Mafungautsi forest endangered

Source: Mafungautsi forest endangered | The Financial Gazette July 7, 2016

By Stephen Tsoroti

THE quest for the elusive dollar among poverty stricken villagers living close to Mafungautsi forest, is putting the country’s teak and mahogany tree species at risk of being wiped out.
Listed since 1954 as a protected forest by the then country’s Natural Resources Board, very few teak and mahogany species remain in the reserve that forms part of the watershed for the Sengwa-Mbumbusi, Lutope, and Ngomadoma river system.
These rivers flow into Sanyati then the Zambezi river, along which Kariba Dam, an important tourist destination and generator of hydroelectric power for both Zimbabwe and Zambia, is constructed.
Mafungautsi State Forest lies in Gokwe South District, Midlands Province.
It is the third largest of the indigenous State forests in Zimbabwe and is unique in that, except for the small area occupied by small scale commercial farms on the southern-eastern part of the forest, it is entirely surrounded by communal areas.
When it was first demarcated as a State forest in 1953, the forest was 101 000 hactares in size.
In 1972, the northern part of the forest was reclassified as a communal area and some parts of the Southern part were gazetted, leaving the forest occupied by small scale commercial farms on the southern-eastern part, leaving the forest with a total of 82,100 hactares.
“The forests are disappearing from the region,” said Christopher Magadza.
The trees are sold illegally to Chinese buyers, who transport the loot to Asia for furniture manufacturing.
“The cutting down of trees in the forest is illegal in international law,” said Magadza, chairperson of a biosphere research unit of the United Nations Education Scientific Cultural Organisation. “We cannot lose this forestry reserve for meagre dollars.”
When the Financial Gazette visited the area, there was evidence that hundreds of people are now settled in the protected forest.
The settlers are said to be indiscriminately cutting down trees for sale and clearance for farming. Poaching of wildlife is said to be rife.
What has compounded the problem is the inability of the Forestry Commission, which manages the forest, to drive out the invaders. The police are said to have refused to apprehend the intruders citing political interference.
The Commission is responsible for enforcing regulations and has the power to make arrests.
Ministry of Environment, Water and Climate, Oppah Muchinguri-Kashiri, who stated that gazetted forestry land should be out of bounds to villagers and timber companies, was not aware of the invasion.
She said invasion of forests by villagers posed a serious threat to protected, indigenous trees.
Muchinguri said the country’s laws should be followed and ordered the invasions to stop.
According to Forestry Commission’s operations manager, Stephen Zingwena, the Forest Reserve was gazetted for ecological reasons.
“The main reason is that this is where tributaries that feed into Sanyati River originate from. Moreover, underlying geology in Mafungautsi consists of Karoo basalt and Kalahari sand which is not good for crop production,” said Zingwena.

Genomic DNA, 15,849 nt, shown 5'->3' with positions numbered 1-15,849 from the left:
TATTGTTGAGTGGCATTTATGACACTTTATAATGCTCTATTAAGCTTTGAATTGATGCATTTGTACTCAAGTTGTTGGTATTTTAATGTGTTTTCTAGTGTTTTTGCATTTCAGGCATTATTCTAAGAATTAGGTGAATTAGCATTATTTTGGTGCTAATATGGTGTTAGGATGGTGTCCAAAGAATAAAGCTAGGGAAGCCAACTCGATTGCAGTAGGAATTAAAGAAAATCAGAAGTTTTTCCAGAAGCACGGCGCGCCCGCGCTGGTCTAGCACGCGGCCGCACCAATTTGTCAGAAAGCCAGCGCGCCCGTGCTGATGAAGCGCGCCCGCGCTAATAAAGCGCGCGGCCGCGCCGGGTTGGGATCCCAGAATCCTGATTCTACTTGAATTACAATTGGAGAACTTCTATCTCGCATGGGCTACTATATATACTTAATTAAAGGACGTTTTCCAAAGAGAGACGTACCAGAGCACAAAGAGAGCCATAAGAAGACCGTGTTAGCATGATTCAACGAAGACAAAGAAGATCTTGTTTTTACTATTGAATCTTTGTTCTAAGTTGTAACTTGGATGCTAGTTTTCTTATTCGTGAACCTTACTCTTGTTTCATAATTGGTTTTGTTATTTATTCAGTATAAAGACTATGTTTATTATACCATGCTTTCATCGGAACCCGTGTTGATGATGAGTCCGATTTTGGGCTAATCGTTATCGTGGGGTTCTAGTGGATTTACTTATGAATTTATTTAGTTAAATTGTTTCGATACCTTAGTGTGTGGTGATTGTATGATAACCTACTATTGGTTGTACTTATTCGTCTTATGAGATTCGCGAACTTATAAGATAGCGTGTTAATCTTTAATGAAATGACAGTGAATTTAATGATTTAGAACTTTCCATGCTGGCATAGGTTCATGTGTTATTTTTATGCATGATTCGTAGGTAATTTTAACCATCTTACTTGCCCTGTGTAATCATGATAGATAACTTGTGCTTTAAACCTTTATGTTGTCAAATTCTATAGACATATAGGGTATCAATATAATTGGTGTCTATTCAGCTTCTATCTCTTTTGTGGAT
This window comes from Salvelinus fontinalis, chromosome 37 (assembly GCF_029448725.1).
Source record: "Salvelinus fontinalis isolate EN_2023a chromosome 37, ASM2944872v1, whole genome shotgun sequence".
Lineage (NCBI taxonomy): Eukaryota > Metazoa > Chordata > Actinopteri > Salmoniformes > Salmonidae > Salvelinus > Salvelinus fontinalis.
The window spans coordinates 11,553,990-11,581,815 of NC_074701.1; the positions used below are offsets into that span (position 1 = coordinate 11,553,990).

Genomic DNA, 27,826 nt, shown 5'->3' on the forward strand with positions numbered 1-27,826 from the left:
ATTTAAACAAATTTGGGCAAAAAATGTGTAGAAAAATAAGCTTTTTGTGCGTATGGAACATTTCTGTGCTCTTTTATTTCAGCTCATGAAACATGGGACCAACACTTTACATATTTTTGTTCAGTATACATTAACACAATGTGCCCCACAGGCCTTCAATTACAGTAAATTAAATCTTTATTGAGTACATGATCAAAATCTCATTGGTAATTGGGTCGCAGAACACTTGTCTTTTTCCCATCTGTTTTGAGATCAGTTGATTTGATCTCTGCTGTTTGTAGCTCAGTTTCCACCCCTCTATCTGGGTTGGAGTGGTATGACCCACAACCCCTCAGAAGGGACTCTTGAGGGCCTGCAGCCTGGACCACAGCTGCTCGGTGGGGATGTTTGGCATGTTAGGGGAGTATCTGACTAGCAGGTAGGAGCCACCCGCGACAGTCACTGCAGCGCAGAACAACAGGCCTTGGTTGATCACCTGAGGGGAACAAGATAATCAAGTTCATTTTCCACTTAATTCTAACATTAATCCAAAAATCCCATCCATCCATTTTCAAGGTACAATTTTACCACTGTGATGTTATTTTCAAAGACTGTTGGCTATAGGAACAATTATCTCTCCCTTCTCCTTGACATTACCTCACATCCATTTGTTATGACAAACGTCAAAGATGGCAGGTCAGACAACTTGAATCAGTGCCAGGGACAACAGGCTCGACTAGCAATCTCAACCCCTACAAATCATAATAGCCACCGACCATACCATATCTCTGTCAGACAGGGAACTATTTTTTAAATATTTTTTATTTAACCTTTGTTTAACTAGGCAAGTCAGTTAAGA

“The Forestry Commission, a central government body, is legally responsible for managing the gazetted forest.
Tree-cutting, hunting and deliberate burning are all prohibited within the forest reserve,” he said.
Before 1940, most of Gokwe was sparsely populated, because of the threat of disease from tsetse fly.
However, some people migrated into Gokwe after the elimination of the tsetse fly, while a significant number were forcibly moved from areas designated for European settlement in the 1950s and 1960s.
In 1995, the Forestry Commission introduced co-management arrangements with the rural communities near Mafungautsi Forest. These arrangements made provision for natural-resource sharing within the gazetted forest.
When the fast track land reform programme was introduced in 2000, some local people led the settlement of Zanda Plateau in the forest, saying they were reclaiming land that was taken away from their ancestors by colonialists.
As soon as they went into the forest, there were several reports of poaching of wildlife as well as rampant tree cutting, who cleared land to make way for their homesteads, fields and gardens.
The new settlers settled on designated resource collection areas for two of the Rural Management Committee (RMC) areas close to Zanda namely Chemusonde and Kupfuma Ishungu.
Discussions with local community members revealed that about 75 families had settled in the forest and other community members were angry about this development; they had taken care of the forest their management efforts were about to be wasted.
The Chemusonde and KupfumaIshungu RMCs completely stopped functioning as the new settlers occupied areas where they used to harvest resources.
Deforestation has always been an endemic problem in Zimbabwe.
Current figures suggest that the rate of deforestation may be as high as 1,5 percent per year or three times the estimated average over the period 1999-2010.
Twenty-one million hectares of Zimbabwe is covered by woodlands and forests.
Gazetted forests constitute 800 258 hectares, with the Zimbabwe National Parks estates having five million hectares, a total of 13 percent of the country’s land area.

COMMENTS

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    Grabmore 6 years ago

    What you see has happened to this one forest is identical to what happened in chrome mining, iron, nickel, tobacco farming, diamond mining, tea, coffee, private game reserves, foreign multinationals .. etc etc etc. Exactly the same modis operandi and it is called “looting.” Shame shame